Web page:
This is the day that … the “fire fell” at Crossweeksung, in 1745.

Twenty-seven year-old David Brainerd had been expelled from Yale College three years earlier, and had turned his eyes toward the mission field, among the Red Indians.

His diary almost becomes monotonous with “spent the day in prayer and fasting for my beloved Indians.”

He tells of preaching through a drunken interpreter, of riding 50 miles a day to Indian encampments “down hideous steeps, through swamp and most dreadful and dangerous places … pinched with cold … an extreme pain in my head.” At times he coughed up blood.

But on 8 August, 1745, about 64 Indians – men, women and children – gathered around him. He preached to them on the parable of the Great Feast (Luke 14:16-23) and, to use his own words:

“The power of God seemed to descend like a rushing mighty wind… Almost all persons of all ages were bowed down with concern together and scarcely one was able to withstand the shock of this surprising operation. Old men and women who had been drunken wretches for many years and some little children, not more than six or seven years of age, appeared in distress for their souls… There was almost universal praying and crying for mercy … numbers could neither go nor stand…”

In the days that followed more and more Indians cried: “Guttummaukalummeh!” (“Have mercy on me!”).

By October, 1747, Brainerd was on his deathbed in the home of the famous Jonathan Edwards, and on 9 October all the trumpets sounded as this 29 year-old man of God passed to his Heavenly reward.

William Carey read Brainerd’s Journal, and went to India. Robert Murray McCheyne read it, and went to the Jews. Henry Martyn read it, and went to India and Persia. Jim Elliott was also motivated by David Brainerd’s example. May it inspire you also.

This post is based on the work of my late friend Donald Prout whose love for books and Christian history led him to collate a daily Christian calendar. I continue to work with Don’s wife, Barbara, to share his life work with the world. I have updated some of these historical posts and will hopefully draw from Don’s huge files of clippings to continue this series beyond Don’s original work. More of Don’s work can be found at www.donaldprout.com.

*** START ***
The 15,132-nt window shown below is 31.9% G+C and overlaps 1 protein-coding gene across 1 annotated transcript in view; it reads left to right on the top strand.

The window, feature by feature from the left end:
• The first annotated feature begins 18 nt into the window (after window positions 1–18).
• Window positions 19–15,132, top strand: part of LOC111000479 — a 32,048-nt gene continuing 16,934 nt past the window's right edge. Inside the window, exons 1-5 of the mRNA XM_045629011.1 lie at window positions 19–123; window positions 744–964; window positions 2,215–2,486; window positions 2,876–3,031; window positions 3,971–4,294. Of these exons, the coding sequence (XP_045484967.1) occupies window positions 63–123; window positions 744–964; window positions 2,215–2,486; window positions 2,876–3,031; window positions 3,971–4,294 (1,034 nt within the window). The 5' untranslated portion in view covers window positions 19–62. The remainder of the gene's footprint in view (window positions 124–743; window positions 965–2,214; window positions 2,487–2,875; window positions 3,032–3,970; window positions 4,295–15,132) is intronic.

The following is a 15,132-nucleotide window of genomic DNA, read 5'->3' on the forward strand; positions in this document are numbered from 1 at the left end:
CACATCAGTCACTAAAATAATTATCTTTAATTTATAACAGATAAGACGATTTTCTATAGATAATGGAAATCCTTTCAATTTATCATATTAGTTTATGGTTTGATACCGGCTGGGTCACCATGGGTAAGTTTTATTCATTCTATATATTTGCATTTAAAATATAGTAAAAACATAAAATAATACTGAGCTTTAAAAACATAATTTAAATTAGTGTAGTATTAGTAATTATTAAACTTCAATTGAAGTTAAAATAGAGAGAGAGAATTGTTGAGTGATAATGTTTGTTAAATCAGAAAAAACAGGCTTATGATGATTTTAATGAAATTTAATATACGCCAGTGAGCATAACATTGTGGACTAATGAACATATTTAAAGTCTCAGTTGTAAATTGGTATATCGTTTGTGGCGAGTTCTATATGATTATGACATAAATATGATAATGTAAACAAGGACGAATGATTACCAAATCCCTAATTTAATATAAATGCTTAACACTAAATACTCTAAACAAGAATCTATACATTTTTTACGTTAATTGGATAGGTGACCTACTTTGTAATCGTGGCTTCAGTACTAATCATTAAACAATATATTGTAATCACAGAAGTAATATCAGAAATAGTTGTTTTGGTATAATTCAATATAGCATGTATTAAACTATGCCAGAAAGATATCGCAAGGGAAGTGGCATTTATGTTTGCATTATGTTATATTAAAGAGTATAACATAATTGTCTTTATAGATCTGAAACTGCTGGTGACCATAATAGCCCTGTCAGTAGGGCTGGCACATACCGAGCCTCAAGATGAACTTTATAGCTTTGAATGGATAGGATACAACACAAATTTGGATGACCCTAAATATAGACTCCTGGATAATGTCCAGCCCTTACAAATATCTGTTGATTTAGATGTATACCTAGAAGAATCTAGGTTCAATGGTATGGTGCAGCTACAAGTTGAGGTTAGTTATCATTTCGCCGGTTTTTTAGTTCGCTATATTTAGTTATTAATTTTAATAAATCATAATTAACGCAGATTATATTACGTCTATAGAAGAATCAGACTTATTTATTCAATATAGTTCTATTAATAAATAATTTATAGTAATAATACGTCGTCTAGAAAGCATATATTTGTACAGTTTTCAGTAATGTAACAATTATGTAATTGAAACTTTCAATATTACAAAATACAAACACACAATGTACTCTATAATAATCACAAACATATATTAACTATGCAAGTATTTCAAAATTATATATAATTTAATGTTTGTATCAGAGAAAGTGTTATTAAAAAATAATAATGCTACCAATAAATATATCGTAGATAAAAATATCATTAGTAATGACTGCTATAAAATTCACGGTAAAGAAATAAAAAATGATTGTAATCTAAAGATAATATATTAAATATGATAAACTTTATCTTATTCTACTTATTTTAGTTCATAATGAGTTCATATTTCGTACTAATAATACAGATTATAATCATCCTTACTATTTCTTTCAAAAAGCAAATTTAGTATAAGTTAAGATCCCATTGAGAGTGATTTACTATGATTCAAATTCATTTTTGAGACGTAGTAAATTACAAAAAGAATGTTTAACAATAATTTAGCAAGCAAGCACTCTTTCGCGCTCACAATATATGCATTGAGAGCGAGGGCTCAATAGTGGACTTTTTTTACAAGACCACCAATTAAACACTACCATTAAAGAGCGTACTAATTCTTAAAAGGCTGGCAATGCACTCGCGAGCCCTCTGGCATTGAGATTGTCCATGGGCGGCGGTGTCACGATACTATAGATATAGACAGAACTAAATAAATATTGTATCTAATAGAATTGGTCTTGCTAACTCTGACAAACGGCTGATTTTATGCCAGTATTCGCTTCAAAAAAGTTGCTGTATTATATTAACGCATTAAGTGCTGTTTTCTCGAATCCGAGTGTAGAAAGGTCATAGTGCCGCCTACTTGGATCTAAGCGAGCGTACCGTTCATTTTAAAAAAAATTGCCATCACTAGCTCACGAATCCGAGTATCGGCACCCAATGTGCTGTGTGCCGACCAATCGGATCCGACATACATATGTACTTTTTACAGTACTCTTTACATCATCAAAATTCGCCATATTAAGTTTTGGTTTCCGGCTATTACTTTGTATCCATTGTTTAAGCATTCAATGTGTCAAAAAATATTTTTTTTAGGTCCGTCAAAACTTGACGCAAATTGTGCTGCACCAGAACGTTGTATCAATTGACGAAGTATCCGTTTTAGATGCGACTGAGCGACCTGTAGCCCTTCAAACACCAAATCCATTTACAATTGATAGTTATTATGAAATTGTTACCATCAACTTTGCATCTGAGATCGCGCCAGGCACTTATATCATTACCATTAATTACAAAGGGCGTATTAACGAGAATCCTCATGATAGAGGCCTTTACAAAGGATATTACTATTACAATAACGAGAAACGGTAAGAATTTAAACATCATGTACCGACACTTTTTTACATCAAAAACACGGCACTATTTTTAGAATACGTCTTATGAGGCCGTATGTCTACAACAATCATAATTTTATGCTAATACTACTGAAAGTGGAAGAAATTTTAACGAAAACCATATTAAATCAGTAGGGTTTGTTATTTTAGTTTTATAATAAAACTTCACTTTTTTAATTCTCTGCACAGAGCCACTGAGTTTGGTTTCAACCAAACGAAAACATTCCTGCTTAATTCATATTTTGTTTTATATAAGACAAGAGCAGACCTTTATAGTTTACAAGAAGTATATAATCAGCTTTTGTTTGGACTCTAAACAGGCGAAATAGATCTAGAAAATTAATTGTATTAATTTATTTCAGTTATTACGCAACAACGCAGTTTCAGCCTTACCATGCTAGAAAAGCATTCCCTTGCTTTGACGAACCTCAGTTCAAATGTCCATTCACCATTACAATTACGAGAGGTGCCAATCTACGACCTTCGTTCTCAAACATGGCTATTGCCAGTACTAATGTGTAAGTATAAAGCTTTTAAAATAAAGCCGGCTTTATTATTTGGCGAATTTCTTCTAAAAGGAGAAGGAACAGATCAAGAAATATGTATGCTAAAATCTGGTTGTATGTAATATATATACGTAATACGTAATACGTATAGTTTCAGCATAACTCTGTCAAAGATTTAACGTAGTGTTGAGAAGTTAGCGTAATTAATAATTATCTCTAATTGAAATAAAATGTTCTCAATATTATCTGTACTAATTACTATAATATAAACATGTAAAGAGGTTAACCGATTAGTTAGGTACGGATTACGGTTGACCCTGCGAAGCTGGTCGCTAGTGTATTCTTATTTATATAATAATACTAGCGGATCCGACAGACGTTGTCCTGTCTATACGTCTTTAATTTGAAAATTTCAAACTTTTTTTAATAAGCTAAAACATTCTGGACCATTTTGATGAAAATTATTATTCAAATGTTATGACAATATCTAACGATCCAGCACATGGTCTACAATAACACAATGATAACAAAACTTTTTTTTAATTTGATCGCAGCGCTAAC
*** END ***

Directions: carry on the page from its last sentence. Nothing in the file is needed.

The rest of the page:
John Eliot Prints America’s First Bible

This is the day that … John Eliot was born, in 1604, at Widford, Hertfordshire, in England (Christian Hero Cards, by Ed Reese).

John was educated at Cambridge and became skilled in Greek and Hebrew.

Under the influence of Rev. Thomas Hooker, young Eliot embraced the doctrines of Puritanism … and was eventually forced to flee to Massachusetts (USA) in 1631.

Pastoring a church in New England, “his pulpit was a new Sinai from which burning lightning bolts hurled down upon all transgressions. Yet he was also a true gospel preacher, his kindness and love won for him many friends” (Early Missionary Endeavours, by J.T. Mueller, page 35).

Eliot set himself to learning the Indian language – quite a task! “Our love”, in the native Algonquin Indian language, was “Nummatschekodtantamuhn-gngannunoash”!

But Eliot persevered for 15 years before he dared to preach to the Indians in their own tongue, and eventually translated the whole Bible for them (1664). This was almost 120 years before the first English language Bible was printed in America by Robert Aitken in 1782.

This was not his first printing landmark. He was, with Richard Mather, one of the editors of the Bay Psalm Book of 1640, which was the first book of any kind ever printed in America.

Eliot also compiled an Indian grammar and dictionary (with the help of his sons), and translated Richard Baxter’s famous volume, A Call to the Unconverted, for them. It was 28 October, 1646, he preached to the Indians, his text being Ezekiel 37:3: “Can these bones live?”

On the third meeting where Eliot preached in their native tongue, several Indians declared themselves converted, and were soon followed by many others.

In the years that followed there were encouraging results, and opposition from the tribal medicine man. On 7 October, 1647, Eliot even buried a famous chief according to Christian ritual. Thus he was known as “the apostle to the Indians”, the first missionary to America’s native people.

Eliot set up Indian towns where effective Christian ministry was achieved. His model was followed by others. By 1674 the unofficial census of the “praying Indians” numbered 4,000.

He died on 20 (or 21) May, 1690, at the age of 86. “The Lord Whom I have served over 80 years will not forsake me,” he said. “O come in Thy great glory! A long time I have waited for Thee. Welcome, Lord, welcome.”

And the Bible he translated, and had printed, is now in an extinct language, and can only be understood by a handful of scholars.

This post is based on the work of my late friend Donald Prout whose love for books and Christian history led him to collate a daily Christian calendar. I continue to work with Don’s wife, Barbara, to share his life work with the world. I have updated some of these historical posts and will hopefully draw from Don’s huge files of clippings to continue this series beyond Don’s original work. More of Don’s work can be found at www.donaldprout.com.